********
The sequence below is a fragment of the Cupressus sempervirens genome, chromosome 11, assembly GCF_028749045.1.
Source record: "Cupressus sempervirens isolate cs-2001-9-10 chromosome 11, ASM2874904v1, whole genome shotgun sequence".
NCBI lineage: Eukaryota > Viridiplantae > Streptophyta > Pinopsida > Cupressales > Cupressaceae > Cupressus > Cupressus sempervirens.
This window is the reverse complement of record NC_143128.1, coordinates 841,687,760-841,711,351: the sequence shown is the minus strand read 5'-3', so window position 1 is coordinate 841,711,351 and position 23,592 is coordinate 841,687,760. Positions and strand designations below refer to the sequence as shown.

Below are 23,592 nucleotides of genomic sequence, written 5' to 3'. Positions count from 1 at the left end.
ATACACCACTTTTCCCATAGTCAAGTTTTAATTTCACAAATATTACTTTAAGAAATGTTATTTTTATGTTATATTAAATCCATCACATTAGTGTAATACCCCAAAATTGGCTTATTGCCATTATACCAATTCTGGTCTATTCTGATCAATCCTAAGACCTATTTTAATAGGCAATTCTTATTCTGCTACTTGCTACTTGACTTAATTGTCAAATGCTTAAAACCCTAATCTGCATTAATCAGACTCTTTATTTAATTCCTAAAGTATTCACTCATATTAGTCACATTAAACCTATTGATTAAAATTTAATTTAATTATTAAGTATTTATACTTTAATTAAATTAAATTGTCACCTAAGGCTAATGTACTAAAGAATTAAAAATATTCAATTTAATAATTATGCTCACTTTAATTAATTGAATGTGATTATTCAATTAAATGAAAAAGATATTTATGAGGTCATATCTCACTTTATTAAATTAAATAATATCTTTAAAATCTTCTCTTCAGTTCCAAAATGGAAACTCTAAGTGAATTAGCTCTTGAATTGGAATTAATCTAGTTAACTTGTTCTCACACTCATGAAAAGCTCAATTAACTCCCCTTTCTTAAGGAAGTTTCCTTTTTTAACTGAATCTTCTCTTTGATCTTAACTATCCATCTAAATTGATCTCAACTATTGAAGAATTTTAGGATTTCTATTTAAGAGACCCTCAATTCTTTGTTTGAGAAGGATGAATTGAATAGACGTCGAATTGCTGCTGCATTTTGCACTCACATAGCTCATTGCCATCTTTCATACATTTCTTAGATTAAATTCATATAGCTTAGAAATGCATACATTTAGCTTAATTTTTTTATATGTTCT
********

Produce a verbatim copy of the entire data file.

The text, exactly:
The sequence below is a fragment of the Cupressus sempervirens genome, chromosome 11, assembly GCF_028749045.1.
Source record: "Cupressus sempervirens isolate cs-2001-9-10 chromosome 11, ASM2874904v1, whole genome shotgun sequence".
NCBI lineage: Eukaryota > Viridiplantae > Streptophyta > Pinopsida > Cupressales > Cupressaceae > Cupressus > Cupressus sempervirens.
This window is the reverse complement of record NC_143128.1, coordinates 841,687,760-841,711,351: the sequence shown is the minus strand read 5'-3', so window position 1 is coordinate 841,711,351 and position 23,592 is coordinate 841,687,760. Positions and strand designations below refer to the sequence as shown.

Below are 23,592 nucleotides of genomic sequence, written 5' to 3'. Positions count from 1 at the left end.
ATACACCACTTTTCCCATAGTCAAGTTTTAATTTCACAAATATTACTTTAAGAAATGTTATTTTTATGTTATATTAAATCCATCACATTAGTGTAATACCCCAAAATTGGCTTATTGCCATTATACCAATTCTGGTCTATTCTGATCAATCCTAAGACCTATTTTAATAGGCAATTCTTATTCTGCTACTTGCTACTTGACTTAATTGTCAAATGCTTAAAACCCTAATCTGCATTAATCAGACTCTTTATTTAATTCCTAAAGTATTCACTCATATTAGTCACATTAAACCTATTGATTAAAATTTAATTTAATTATTAAGTATTTATACTTTAATTAAATTAAATTGTCACCTAAGGCTAATGTACTAAAGAATTAAAAATATTCAATTTAATAATTATGCTCACTTTAATTAATTGAATGTGATTATTCAATTAAATGAAAAAGATATTTATGAGGTCATATCTCACTTTATTAAATTAAATAATATCTTTAAAATCTTCTCTTCAGTTCCAAAATGGAAACTCTAAGTGAATTAGCTCTTGAATTGGAATTAATCTAGTTAACTTGTTCTCACACTCATGAAAAGCTCAATTAACTCCCCTTTCTTAAGGAAGTTTCCTTTTTTAACTGAATCTTCTCTTTGATCTTAACTATCCATCTAAATTGATCTCAACTATTGAAGAATTTTAGGATTTCTATTTAAGAGACCCTCAATTCTTTGTTTGAGAAGGATGAATTGAATAGACGTCGAATTGCTGCTGCATTTTGCACTCACATAGCTCATTGCCATCTTTCATACATTTCTTAGATTAAATTCATATAGCTTAGAAATGCATACATTTAGCTTAATTTTTTTATATGTTCT